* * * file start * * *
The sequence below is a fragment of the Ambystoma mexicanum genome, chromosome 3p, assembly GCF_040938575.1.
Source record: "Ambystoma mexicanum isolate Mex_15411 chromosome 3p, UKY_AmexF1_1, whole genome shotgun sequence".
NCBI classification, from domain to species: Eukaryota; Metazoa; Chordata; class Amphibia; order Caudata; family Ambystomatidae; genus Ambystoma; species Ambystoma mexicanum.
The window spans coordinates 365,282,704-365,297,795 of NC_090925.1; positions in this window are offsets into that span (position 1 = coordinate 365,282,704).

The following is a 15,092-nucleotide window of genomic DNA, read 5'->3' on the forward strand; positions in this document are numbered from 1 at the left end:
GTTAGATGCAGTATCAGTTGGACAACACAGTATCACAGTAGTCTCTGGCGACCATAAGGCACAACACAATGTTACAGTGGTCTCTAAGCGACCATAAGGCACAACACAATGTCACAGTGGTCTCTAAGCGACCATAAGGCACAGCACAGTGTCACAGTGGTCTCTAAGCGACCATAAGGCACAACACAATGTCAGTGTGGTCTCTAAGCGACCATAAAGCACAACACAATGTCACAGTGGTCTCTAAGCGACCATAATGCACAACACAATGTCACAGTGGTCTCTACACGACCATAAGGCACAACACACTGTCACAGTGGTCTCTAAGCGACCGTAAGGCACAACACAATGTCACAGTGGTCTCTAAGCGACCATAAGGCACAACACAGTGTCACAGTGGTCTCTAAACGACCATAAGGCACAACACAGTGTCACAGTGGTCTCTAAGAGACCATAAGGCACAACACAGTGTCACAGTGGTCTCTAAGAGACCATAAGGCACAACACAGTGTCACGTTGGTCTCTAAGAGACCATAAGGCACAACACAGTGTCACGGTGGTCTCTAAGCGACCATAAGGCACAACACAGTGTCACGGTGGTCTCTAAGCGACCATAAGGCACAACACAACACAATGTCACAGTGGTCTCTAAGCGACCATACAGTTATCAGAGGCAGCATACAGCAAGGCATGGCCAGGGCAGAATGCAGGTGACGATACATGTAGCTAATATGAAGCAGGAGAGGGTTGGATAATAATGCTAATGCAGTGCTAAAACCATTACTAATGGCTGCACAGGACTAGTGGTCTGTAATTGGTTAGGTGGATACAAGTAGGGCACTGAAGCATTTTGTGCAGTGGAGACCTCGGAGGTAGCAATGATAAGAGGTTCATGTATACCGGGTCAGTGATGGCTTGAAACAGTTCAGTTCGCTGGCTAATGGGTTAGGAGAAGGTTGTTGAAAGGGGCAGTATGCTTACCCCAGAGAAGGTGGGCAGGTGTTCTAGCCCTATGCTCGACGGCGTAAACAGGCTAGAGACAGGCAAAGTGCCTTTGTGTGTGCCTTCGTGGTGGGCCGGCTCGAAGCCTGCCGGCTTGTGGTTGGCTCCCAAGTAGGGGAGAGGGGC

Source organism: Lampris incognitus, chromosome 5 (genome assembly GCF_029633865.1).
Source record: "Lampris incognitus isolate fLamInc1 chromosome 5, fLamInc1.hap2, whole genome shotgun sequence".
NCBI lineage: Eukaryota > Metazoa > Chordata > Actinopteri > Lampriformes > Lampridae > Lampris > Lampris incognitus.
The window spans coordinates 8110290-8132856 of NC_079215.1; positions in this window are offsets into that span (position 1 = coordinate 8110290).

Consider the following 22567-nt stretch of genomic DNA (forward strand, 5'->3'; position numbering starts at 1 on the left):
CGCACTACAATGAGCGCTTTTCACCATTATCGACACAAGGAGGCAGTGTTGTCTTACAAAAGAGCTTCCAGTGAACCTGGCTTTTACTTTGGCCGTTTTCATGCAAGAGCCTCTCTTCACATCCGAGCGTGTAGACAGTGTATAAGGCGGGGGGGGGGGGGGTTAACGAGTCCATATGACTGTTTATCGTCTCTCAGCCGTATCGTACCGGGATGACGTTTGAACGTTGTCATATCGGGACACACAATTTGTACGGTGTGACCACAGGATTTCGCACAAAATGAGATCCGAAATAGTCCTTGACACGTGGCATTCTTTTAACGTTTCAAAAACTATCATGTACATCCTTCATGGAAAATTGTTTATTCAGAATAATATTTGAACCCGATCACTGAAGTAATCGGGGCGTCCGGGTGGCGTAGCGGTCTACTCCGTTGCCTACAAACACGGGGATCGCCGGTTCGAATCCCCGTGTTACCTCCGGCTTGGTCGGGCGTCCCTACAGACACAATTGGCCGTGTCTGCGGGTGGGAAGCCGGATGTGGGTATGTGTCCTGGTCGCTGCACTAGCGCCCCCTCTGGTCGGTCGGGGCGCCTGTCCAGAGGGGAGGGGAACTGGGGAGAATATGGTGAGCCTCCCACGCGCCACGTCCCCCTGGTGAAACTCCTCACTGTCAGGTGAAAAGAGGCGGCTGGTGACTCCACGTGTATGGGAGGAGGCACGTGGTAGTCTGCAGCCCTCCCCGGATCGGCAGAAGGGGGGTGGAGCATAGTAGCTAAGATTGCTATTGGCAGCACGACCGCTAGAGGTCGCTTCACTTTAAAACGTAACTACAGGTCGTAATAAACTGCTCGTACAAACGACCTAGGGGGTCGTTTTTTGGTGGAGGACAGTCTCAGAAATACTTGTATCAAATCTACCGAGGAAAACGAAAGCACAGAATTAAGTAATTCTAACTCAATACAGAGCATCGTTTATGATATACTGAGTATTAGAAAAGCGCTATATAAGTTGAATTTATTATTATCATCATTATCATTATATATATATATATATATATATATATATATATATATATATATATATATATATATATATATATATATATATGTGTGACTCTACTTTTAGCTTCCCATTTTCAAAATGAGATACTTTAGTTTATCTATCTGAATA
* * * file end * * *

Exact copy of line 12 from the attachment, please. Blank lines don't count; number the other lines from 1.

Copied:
CGCACTACAATGAGCGCTTTTCACCATTATCGACACAAGGAGGCAGTGTTGTCTTACAAAAGAGCTTCCAGTGAACCTGGCTTTTACTTTGGCCGTTTTCATGCAAGAGCCTCTCTTCACATCCGAGCGTGTAGACAGTGTATAAGGCGGGGGGGGGGGGGGTTAACGAGTCCATATGACTGTTTATCGTCTCTCAGCCGTATCGTACCGGGATGACGTTTGAACGTTGTCATATCGGGACACACAATTTGTACGGTGTGACCACAGGATTTCGCACAAAATGAGATCCGAAATAGTCCTTGACACGTGGCATTCTTTTAACGTTTCAAAAACTATCATGTACATCCTTCATGGAAAATTGTTTATTCAGAATAATATTTGAACCCGATCACTGAAGTAATCGGGGCGTCCGGGTGGCGTAGCGGTCTACTCCGTTGCCTACAAACACGGGGATCGCCGGTTCGAATCCCCGTGTTACCTCCGGCTTGGTCGGGCGTCCCTACAGACACAATTGGCCGTGTCTGCGGGTGGGAAGCCGGATGTGGGTATGTGTCCTGGTCGCTGCACTAGCGCCCCCTCTGGTCGGTCGGGGCGCCTGTCCAGAGGGGAGGGGAACTGGGGAGAATATGGTGAGCCTCCCACGCGCCACGTCCCCCTGGTGAAACTCCTCACTGTCAGGTGAAAAGAGGCGGCTGGTGACTCCACGTGTATGGGAGGAGGCACGTGGTAGTCTGCAGCCCTCCCCGGATCGGCAGAAGGGGGGTGGAGCATAGTAGCTAAGATTGCTATTGGCAGCACGACCGCTAGAGGTCGCTTCACTTTAAAACGTAACTACAGGTCGTAATAAACTGCTCGTACAAACGACCTAGGGGGTCGTTTTTTGGTGGAGGACAGTCTCAGAAATACTTGTATCAAATCTACCGAGGAAAACGAAAGCACAGAATTAAGTAATTCTAACTCAATACAGAGCATCGTTTATGATATACTGAGTATTAGAAAAGCGCTATATAAGTTGAATTTATTATTATCATCATTATCATTATATATATATATATATATATATATATATATATATATATATATATATATATATATATATATATATATATATGTGTGACTCTACTTTTAGCTTCCCATTTTCAAAATGAGATACTTTAGTTTATCTATCTGAATA